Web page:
Many obituaries have been written since his death four days ago. Rather than repeat the long lists of accomplishments printed in numerous obituaries (NY Times, for example), I’d like to share a personal experience I had with Arnold Friberg five years ago, when he was 91.
My wife and I were invited to have dinner with Arnold and his wife, Heidi, at their home. Heidi cooked. Afterwards, we sat, talked about art, and walked through Arnold’s studio. For a man of any age–let alone 91–Arnold was full of energy. He hopped out of his seat to punctuate a passionate thought about Jean-Auguste Dominique Ingres (French, 1780-1867), whom he felt had been unfairly treated by historical memory. (How appropriate it was when Susan Siegfried’s bookIngres: Painting Reimagined was delivered to my house the same day Friberg died.)
As we toured his studio, Friberg lifted an original oil painting he had done for a Christmas edition of the Saturday Evening Post. “Unlike my colleagues,” he said “I painted a perfect reindeer.”
“I would look for the perfect antlers on one reindeer, the perfect eyes from another, nose from another; and, then, I combined them. Other artists don’t do that.”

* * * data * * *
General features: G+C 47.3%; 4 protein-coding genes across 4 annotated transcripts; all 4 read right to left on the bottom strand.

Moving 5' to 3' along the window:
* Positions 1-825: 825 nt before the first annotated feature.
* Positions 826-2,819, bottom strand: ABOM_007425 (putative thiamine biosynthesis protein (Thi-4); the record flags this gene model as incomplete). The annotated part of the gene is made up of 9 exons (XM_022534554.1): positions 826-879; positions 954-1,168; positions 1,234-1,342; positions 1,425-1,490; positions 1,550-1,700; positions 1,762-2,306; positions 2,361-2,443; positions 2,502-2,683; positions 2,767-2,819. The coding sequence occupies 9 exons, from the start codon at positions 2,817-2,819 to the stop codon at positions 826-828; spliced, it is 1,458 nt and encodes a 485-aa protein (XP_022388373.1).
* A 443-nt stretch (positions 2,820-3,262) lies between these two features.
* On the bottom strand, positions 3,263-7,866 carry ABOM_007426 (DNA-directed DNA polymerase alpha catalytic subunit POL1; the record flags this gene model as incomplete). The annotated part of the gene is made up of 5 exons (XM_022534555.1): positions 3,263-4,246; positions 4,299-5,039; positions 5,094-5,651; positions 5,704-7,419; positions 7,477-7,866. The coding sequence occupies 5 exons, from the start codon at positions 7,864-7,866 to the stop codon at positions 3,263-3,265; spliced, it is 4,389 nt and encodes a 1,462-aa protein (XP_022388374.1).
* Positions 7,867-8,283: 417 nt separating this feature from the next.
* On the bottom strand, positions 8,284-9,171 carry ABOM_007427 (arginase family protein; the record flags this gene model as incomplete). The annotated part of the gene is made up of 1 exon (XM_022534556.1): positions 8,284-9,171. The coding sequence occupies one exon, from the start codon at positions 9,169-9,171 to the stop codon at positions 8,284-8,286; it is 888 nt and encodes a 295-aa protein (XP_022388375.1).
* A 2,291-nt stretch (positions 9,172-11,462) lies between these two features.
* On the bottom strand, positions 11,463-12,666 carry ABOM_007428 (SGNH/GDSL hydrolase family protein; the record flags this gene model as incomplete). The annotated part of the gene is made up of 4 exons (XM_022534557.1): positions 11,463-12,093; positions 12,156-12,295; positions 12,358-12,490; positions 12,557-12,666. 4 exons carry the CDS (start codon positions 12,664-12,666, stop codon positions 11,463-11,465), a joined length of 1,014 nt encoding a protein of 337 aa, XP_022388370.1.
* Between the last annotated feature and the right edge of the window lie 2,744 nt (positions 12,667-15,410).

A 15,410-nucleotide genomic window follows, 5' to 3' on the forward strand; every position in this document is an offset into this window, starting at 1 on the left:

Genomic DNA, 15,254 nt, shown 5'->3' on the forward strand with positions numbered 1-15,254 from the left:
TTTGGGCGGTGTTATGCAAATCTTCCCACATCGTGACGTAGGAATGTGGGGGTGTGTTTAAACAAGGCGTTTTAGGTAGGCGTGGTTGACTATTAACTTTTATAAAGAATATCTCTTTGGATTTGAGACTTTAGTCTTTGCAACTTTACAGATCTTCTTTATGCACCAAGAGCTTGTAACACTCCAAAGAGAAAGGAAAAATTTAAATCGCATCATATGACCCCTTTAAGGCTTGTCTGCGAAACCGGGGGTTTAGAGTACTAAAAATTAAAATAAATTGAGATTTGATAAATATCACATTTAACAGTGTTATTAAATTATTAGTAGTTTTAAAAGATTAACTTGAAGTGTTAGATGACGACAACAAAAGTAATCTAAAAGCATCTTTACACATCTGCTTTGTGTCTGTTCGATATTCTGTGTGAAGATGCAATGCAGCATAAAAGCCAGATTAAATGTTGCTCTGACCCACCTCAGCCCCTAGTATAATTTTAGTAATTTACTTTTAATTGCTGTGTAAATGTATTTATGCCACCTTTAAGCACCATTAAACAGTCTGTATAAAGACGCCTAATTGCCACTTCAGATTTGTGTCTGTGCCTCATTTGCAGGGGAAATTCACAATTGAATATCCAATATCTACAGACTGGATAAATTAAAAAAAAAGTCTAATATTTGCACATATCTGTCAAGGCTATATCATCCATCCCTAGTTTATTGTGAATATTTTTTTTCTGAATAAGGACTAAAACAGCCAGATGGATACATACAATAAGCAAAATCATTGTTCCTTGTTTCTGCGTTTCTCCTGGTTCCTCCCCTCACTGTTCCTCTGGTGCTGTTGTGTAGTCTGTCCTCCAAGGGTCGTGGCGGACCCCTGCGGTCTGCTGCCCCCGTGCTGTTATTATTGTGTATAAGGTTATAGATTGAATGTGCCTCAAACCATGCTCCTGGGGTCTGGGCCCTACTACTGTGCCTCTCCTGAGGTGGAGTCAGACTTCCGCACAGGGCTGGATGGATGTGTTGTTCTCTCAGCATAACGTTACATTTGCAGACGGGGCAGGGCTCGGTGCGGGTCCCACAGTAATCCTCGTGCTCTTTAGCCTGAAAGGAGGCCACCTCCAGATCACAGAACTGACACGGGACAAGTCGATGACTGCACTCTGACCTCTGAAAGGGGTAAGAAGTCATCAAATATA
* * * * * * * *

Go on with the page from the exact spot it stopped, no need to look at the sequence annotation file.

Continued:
Perhaps knowingly, perhaps not, Friberg’s self-described “perfectionism” was, in practice, akin to the Ideal reached for by Ingres. Friberg was tirelessly detailed. His work often featured elaborate script applied by hand without the use of stencils. Even at his advanced age, Friberg could be found working in his studio, touching and re-touching works, which, in his mind, could always be improved.
We spent several hours looking through his catalogue of works. Any artist would be satisfied to have so many memorable and widely-reproduced works. Yet, Friberg had an air of anxious energy. “I’m happiest when working,” he told me.
Wherever he is now, I’m sure that Arnold Friberg will not sit back and enjoy what will surely be a growing reputation. He is probably sorting through cherubs, looking for which one has the best wings, eyes, lips, etc.